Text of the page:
Vanishing Marion (StreetSigns Center for Literature and Performance, April 6-23 in Swain Hall at University of North Carolina at Chapel Hill). Under StreetSigns artistic director Joseph Megel’s brisk and sensitive direction, the world premiere of Seattle playwright Jeanmarie Williams’ exhilarating comic drama Vanishing Marion is a smashing success. Williams’ play is moving, funny, and bracing in both its intelligence and its acute representation, not of recognizable human types, but of absolute human beings. Hollis Wansley’s Marion is beyond praise. She navigates the character’s emotional extremes with a laser-like precision; she is by turns acidic, funny, livid and pitiable without recourse to any special pleading. She merely is. Wansley, like the play itself, is never less than deeply, verifiably human. Aside from her almost supernal beauty, Melora Rivera’s Lucia is exquisitely poised; — and Elisabeth Lewis Corley (Rita), Sarah Kocz (Leslie), and Amy Flynn (Carole) all create memorable characters. Director Joseph Mengel’s quick-silver staging, like Rob Hamilton’s superbly rendered set with its cheerless wallpaper and a dining table at which no one ever eats, brims with nimble invention. And his beautifully assembled cast is about as good as it is possible to imagine. Theater this good is as rare as perfect love. Go, and fall deeply. — S.R.
Wit (Raleigh Little Theatre, Feb. 10-26): . Margaret Edson drew on her experiences as a volunteer in the oncology unit in a local hospital to write Pulitzer Prize-winning play Wit, creating for us the stern but witty Dr. Vivian Bearing (eloquently played at RLT by Mary Rowland). Bearing teaches college-level English Literature, and specializes the Holy Sonnets of Poet John Donne. Using her immense knowledge of the subject, she uses Donne’s renowned “Wit” as a weapon against her cancer. Dr. Bearing’s own instructor, E. M. Ashford, is brilliantly performed by Patsy Clarke. Her physician, Dr. Harvey Kelekian, is expertly portrayed by veteran Triangle actor Fred Corlett as a man of science and research, without any kind of a bedside manner. Going Kelekian one further is the up-and-coming Dr. Jason Posner, recreated by Kevin Ferguson, who he reminds Dr. Bearing he took her class, and then proceeds to give her a pelvic examination. While comedic, the scene shows clearly the humiliation and insensitivity doctors can inflict upon their patients. Conversely, Nurse Susie Monahan, played by Triangle newcomer Diane Monson, is compassionate, caring, attentive, and gives Dr. Bearing the out of DNR: “Do Not Resuscitate.” Monahan is the human element in a hospital teeming with those more interested in their careers than their cases. — A.R.H.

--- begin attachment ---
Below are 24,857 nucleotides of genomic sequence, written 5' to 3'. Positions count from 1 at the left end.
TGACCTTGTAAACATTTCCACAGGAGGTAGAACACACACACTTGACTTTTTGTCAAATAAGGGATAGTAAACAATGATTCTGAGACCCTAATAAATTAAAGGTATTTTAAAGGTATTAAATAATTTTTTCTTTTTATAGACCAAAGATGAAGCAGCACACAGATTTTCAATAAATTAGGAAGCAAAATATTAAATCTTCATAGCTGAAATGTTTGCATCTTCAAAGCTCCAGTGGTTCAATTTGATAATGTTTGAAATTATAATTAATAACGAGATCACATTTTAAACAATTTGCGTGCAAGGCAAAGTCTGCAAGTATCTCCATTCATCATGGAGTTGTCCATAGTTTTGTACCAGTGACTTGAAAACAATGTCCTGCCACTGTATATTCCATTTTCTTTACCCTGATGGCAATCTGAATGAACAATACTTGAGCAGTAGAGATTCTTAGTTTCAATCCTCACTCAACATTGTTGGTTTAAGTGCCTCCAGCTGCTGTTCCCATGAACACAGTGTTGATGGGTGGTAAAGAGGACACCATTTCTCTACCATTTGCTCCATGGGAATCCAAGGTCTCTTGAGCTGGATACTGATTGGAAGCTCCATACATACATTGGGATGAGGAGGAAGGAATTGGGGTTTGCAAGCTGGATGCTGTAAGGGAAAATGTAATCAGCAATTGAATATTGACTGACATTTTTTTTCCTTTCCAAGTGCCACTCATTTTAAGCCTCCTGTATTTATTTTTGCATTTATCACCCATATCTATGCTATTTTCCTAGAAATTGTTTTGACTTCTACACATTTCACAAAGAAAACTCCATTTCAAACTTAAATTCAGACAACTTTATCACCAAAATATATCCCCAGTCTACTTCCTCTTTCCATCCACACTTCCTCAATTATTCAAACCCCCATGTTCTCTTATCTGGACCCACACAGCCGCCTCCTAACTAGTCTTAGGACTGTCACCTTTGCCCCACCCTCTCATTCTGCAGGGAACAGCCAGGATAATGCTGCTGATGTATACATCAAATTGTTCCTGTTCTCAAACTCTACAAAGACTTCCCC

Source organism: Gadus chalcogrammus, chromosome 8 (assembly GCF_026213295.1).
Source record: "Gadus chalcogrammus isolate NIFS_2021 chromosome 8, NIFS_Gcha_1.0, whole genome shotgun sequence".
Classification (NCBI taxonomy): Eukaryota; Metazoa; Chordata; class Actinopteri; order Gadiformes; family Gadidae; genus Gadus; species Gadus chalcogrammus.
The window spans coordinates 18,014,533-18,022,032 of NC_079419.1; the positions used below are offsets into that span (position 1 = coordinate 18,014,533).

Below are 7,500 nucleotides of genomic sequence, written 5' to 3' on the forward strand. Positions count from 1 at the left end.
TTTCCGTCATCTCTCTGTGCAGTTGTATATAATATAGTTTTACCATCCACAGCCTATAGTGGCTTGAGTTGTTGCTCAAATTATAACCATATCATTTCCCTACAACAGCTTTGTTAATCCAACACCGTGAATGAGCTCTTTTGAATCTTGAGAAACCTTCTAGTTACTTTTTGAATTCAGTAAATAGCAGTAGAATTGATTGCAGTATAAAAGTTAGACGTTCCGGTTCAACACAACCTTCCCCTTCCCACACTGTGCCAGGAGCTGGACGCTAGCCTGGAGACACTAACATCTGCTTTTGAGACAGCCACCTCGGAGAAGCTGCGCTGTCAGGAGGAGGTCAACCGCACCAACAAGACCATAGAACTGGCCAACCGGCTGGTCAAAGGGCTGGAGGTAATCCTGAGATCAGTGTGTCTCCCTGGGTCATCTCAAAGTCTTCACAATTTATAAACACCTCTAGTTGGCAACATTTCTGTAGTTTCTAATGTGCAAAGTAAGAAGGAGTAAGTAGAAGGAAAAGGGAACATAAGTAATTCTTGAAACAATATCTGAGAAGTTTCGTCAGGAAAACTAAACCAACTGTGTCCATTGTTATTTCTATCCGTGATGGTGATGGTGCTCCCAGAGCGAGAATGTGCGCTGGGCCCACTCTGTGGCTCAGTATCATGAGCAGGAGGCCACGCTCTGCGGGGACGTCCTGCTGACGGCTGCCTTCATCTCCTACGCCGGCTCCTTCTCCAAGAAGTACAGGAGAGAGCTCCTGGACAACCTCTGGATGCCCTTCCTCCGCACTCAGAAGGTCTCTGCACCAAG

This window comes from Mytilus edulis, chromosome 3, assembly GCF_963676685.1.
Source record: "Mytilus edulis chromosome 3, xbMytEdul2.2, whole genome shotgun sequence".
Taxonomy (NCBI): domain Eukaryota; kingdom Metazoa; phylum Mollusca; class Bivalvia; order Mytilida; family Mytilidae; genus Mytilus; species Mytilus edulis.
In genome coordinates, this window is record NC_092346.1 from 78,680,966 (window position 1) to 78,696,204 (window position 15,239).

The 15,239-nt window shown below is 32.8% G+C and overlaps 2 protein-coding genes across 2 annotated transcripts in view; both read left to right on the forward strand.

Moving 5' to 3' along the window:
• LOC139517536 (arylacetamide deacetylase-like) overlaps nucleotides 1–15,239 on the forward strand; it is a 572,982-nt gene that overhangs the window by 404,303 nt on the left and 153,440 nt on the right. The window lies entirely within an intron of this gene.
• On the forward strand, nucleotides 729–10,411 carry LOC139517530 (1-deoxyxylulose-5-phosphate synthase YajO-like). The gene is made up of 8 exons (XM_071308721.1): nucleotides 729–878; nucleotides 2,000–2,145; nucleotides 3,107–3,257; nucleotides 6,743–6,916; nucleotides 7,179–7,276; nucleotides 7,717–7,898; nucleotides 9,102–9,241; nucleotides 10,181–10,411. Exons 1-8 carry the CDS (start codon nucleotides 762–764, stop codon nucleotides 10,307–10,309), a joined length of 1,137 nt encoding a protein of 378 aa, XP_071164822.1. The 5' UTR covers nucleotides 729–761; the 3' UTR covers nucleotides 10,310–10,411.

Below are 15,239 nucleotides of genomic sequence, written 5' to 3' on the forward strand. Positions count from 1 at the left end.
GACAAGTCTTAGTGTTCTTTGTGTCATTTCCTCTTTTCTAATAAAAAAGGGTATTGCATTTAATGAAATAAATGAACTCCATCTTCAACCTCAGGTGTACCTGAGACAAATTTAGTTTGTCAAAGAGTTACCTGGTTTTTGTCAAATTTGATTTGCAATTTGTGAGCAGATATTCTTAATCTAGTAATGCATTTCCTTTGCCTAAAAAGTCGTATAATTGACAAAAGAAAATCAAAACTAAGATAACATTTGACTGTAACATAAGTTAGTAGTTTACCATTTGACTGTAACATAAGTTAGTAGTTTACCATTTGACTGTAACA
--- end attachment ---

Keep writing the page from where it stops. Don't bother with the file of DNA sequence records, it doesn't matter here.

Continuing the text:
Runners Up include: Agnes of God (Ghost & Spice Productions at Common Ground Theatre, Jan. 12-29), Candide (Raleigh Little Theatre, June 2-18), Collected Stories (Flying Machine Theatre Co. at CGT, July 21-Aug. 5), God’s Man in Texas (PlayMakers Repertory Company, March 1-26), and Lend Me a Tenor (University Theatre at N.C. State’s TheatreFest 2006, June 15-25).
Honorable Mention honors go to The ArtsCenter: Rewind (Dec. 1); Both Hands Theatre Company: Exactly What T(w)o Do (Dec. 7-16 at Manbites Dog Theater); Burning Coal Theatre Company: Miss Julie (May 11-28 in Leggett Theatre at Peace College) and 1776 (Sept. 21-Oct. 8 in Pittman Auditorium at Saint Mary’s School in Raleigh); Burning Coal Theatre Company and Theater of the American South: Oldest Living Confederate Widow: Her Confession (Oct. 21 staged reading at Quail Ridge Books & Music in Raleigh); Deep Dish Theater Company: The Exonerated (Oct. 26-Nov. 18) and Orson’s Shadow (Aug. 24-Sept. 16); Manbites Dog Theater: The Goat, or Who Is Sylvia? (Nov. 3-5, 9-12, 15-18); North Carolina Theatre: South Pacific (April 29-May 7); PlayMakers Repertory Company: I Am My Own Wife (Sept. 13-17); Raleigh Ensemble Players and the Town of Cary: Blowfish (Nov. 15-19 at ); Ride Again Productions: The Christmas Letters (Nov. 30-Dec. 10 in Swain Hall at UNC-Chapel Hill); StreetSigns Center for Literature and Performance and PlayMakers Repertory Company: Will the Circle Be Unbroken (Sept. 7-8 in Memorial Hall at UNC-Chapel Hill); Theatre in the Park: An American Daughter (Sept. 15-17, 21-24); and Wordshed Productions: On Greed and Loneliness (Sept. 20-Oct. 1 in Swain Hall at UNC-Chapel Hill).